Raiding Alone: Clerics, Cliques, and K-Cores

 

Would we still engage in the activities we loved, even if we had to go it alone? The theoretical of backbone of network analysis suggests that without bonds, we may not even  But is it the actual bonds that we desire, or just the comfort that they’re there if we need them?

This is the question that researchers from the Virtual Human Interaction Lab at Stanford University sought to answer in 2006 using a rather fantastical sample; users of the online multiplayer roleplaying game World of Warcraft. Blizzard Entertainments’ World of Warcraft is a title that has become synonymous with basement dwelling, Dorito dust encrusted shut-ins, and is perhaps the most prominent in a long line of massive multiplayer games that exist at the impasse of extreme isolation and infinite connectedness. MMO’s (massive, multiplayer online games) are often touted as an opportunity for otherwise isolated individuals to foster sociability on a digital plane, although stories of users dying during 19-hour play sessions and built in pizza ordering commands understandably put these claims into question. As the Stanford researchers themselves observe This group of researchers wanted to investigate the social structures that existed on World of Warcraft servers to understand how important the “social factor” of the MMO played into its popularity and proliferation.

Rather than using self-report information like surveys or interviews, Ducheneaut et. al used WoW’s built in console commands to gather information on all players on a given game server in real time. WoW’s “/who” commands presents a list of all online users playing on the same server as the client. Using this method, the researchers were able to create a census of WoW’s player-base in realtime, collecting player information including their class, level, playtime, and guild affiliations every 5 to 15 minutes.

Their findings paint a picture of a player base that was relatively sparse; that is, the total number of connections between users is only a small percentage of the total possible number of connections. Most users are not connected to one another, although that is not uncommon with a network of WoW’s size. The data also demonstrates considerable discrepancies between users’ play styles. The class that users chose to play, for example, had a considerable impact on their group activities in game; users who played the role of the Priest, whose toolkit includes support and healing based skills, spent about 7% more of their play time in groups than classes like Hunters or Warriors, whose offensive skills made playing the game “solo” more of an option. Interestingly, the authors also note that these more “soloable” classes are more popular within the game.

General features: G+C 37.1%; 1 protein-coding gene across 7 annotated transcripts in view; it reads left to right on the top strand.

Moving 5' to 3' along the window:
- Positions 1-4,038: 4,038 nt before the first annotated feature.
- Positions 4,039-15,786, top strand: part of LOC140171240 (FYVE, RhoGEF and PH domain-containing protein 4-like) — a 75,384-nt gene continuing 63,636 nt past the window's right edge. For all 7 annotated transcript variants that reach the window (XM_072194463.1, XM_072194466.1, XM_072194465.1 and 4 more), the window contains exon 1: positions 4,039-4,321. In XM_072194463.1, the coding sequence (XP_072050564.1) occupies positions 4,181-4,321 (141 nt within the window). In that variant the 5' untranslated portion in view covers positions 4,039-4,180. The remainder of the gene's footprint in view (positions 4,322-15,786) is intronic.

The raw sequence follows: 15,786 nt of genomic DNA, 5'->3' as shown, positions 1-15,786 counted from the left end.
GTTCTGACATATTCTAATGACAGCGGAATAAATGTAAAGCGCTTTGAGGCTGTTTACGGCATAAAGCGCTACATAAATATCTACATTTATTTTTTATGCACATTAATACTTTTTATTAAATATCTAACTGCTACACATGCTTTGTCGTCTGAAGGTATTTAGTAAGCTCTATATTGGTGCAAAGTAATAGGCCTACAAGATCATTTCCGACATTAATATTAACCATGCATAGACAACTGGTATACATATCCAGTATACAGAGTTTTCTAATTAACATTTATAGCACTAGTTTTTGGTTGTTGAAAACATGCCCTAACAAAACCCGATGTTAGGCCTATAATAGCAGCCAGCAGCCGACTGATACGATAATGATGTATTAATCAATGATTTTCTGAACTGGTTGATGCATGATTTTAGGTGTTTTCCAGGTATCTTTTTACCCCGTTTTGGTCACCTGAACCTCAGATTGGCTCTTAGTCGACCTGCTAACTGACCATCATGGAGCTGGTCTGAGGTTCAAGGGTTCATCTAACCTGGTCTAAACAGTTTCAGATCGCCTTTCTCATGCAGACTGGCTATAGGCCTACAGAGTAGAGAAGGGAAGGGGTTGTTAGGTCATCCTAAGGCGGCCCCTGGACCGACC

This doesn’t mean that teamwork is completely absent, however. The analysis also found that as players attained higher and higher levels within the game, they began to spend the majority (>50%) of their time playing in groups. This finding is particularly interesting considering players that spent less time in groups attained higher levels faster; that is, people were more likely to group up even if it was counter intuitive to the “goal” of the game. It could be that lower level players or newer players tend to gravitate towards these offensive classes and spend less time in groups, skewing the distribution.

What is particularly telling in this research is the sparsity of relationships within guilds. Guilds are user-run groups within World of Warcraft that typically work within the game towards common goals. Despite the nature and purpose of guilds within the game, it is unlikely that all members of the guild will interact with one another. As guild size grows it becomes less and less likely that two guilds members will be playing WoW together.  The researchers observed that within guilds of all sizes, subgroups of players emerged between their most active members. To analyze these subgroups, the researchers performed a k-core composition for each guild.

K-core decomposition is a process of identifying subgroups within networks. Each “core” identifies groups of players that are adjacent to k members within the guild; for example, a 6-core decomposition would encompass all members of the guild that have interacted with at least 6 other guild members. Using this technique, they observed that the size of the most active subgroups of players decreases as guild size increases. A large guild, therefore, may have hundreds of member players, but only a select few would actively be playing with one another often and for prolonged periods of time.

An example of a typical medium sized guild within World of Warcraft. A clear core of key players can be seen at the center who maintain a high degree of connectedness within the group. The thickness of the lines drawn between players represents amount of time played together (Ducheneaut, N. ; Yee, N. ; Nickell, E. ; Moore, R. J., 2006).

 

 

 

 

 

 

 

 

 

 

 

 

 

 

 

Austin Round

 

One thought on “Raiding Alone: Clerics, Cliques, and K-Cores

  1. Very interesting! I did not see a gender analysis in your discussion. It seems to me quite logical for males to play alone till they become quite skilled and then enter the game with others. I also wonder if there are any details about the more intense players which could be gathered from their avatars (is that the right word?). Why did they choose a 6 core? Was that the highest number that would produce results? What does a 4 core look like? I think the methodology is fantastic but what do the results mean? What is the so what?

Leave a Reply

Your email address will not be published.

Privacy Statement